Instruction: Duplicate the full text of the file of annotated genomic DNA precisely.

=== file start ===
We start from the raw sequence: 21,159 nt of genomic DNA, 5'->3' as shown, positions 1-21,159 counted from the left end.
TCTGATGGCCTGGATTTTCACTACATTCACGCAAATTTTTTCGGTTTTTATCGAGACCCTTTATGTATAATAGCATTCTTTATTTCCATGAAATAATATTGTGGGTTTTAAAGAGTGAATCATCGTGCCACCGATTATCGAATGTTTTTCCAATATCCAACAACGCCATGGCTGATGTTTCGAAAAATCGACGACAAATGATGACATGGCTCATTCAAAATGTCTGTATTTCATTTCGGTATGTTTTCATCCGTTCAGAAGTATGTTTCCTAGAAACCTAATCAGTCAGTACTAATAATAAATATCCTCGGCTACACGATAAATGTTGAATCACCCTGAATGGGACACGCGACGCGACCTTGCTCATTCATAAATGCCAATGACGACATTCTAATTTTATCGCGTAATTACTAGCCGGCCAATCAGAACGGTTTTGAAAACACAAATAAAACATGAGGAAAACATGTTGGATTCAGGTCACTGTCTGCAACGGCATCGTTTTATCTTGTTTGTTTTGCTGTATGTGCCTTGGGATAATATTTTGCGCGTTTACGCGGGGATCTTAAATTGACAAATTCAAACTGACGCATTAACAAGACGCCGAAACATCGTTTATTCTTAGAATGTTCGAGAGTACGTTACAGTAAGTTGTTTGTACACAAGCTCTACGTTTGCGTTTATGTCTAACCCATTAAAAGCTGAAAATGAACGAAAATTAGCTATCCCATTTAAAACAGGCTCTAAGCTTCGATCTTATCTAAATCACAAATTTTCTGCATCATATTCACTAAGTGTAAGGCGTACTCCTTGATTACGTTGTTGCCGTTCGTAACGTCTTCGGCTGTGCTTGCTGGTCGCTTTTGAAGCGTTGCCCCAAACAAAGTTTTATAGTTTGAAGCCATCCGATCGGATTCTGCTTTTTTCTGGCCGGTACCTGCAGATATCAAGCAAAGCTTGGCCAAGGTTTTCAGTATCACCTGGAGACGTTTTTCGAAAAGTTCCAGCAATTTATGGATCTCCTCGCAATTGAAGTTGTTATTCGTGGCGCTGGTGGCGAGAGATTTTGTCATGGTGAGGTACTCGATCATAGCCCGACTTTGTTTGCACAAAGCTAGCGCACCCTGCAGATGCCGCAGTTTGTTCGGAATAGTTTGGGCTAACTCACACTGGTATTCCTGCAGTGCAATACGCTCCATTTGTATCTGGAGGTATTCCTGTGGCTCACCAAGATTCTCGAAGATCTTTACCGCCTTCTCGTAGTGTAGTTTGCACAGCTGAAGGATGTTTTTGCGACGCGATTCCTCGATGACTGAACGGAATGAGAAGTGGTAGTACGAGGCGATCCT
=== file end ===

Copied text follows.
We start from the raw sequence: 21,159 nt of genomic DNA, 5'->3' as shown, positions 1-21,159 counted from the left end.
TCTGATGGCCTGGATTTTCACTACATTCACGCAAATTTTTTCGGTTTTTATCGAGACCCTTTATGTATAATAGCATTCTTTATTTCCATGAAATAATATTGTGGGTTTTAAAGAGTGAATCATCGTGCCACCGATTATCGAATGTTTTTCCAATATCCAACAACGCCATGGCTGATGTTTCGAAAAATCGACGACAAATGATGACATGGCTCATTCAAAATGTCTGTATTTCATTTCGGTATGTTTTCATCCGTTCAGAAGTATGTTTCCTAGAAACCTAATCAGTCAGTACTAATAATAAATATCCTCGGCTACACGATAAATGTTGAATCACCCTGAATGGGACACGCGACGCGACCTTGCTCATTCATAAATGCCAATGACGACATTCTAATTTTATCGCGTAATTACTAGCCGGCCAATCAGAACGGTTTTGAAAACACAAATAAAACATGAGGAAAACATGTTGGATTCAGGTCACTGTCTGCAACGGCATCGTTTTATCTTGTTTGTTTTGCTGTATGTGCCTTGGGATAATATTTTGCGCGTTTACGCGGGGATCTTAAATTGACAAATTCAAACTGACGCATTAACAAGACGCCGAAACATCGTTTATTCTTAGAATGTTCGAGAGTACGTTACAGTAAGTTGTTTGTACACAAGCTCTACGTTTGCGTTTATGTCTAACCCATTAAAAGCTGAAAATGAACGAAAATTAGCTATCCCATTTAAAACAGGCTCTAAGCTTCGATCTTATCTAAATCACAAATTTTCTGCATCATATTCACTAAGTGTAAGGCGTACTCCTTGATTACGTTGTTGCCGTTCGTAACGTCTTCGGCTGTGCTTGCTGGTCGCTTTTGAAGCGTTGCCCCAAACAAAGTTTTATAGTTTGAAGCCATCCGATCGGATTCTGCTTTTTTCTGGCCGGTACCTGCAGATATCAAGCAAAGCTTGGCCAAGGTTTTCAGTATCACCTGGAGACGTTTTTCGAAAAGTTCCAGCAATTTATGGATCTCCTCGCAATTGAAGTTGTTATTCGTGGCGCTGGTGGCGAGAGATTTTGTCATGGTGAGGTACTCGATCATAGCCCGACTTTGTTTGCACAAAGCTAGCGCACCCTGCAGATGCCGCAGTTTGTTCGGAATAGTTTGGGCTAACTCACACTGGTATTCCTGCAGTGCAATACGCTCCATTTGTATCTGGAGGTATTCCTGTGGCTCACCAAGATTCTCGAAGATCTTTACCGCCTTCTCGTAGTGTAGTTTGCACAGCTGAAGGATGTTTTTGCGACGCGATTCCTCGATGACTGAACGGAATGAGAAGTGGTAGTACGAGGCGATCCT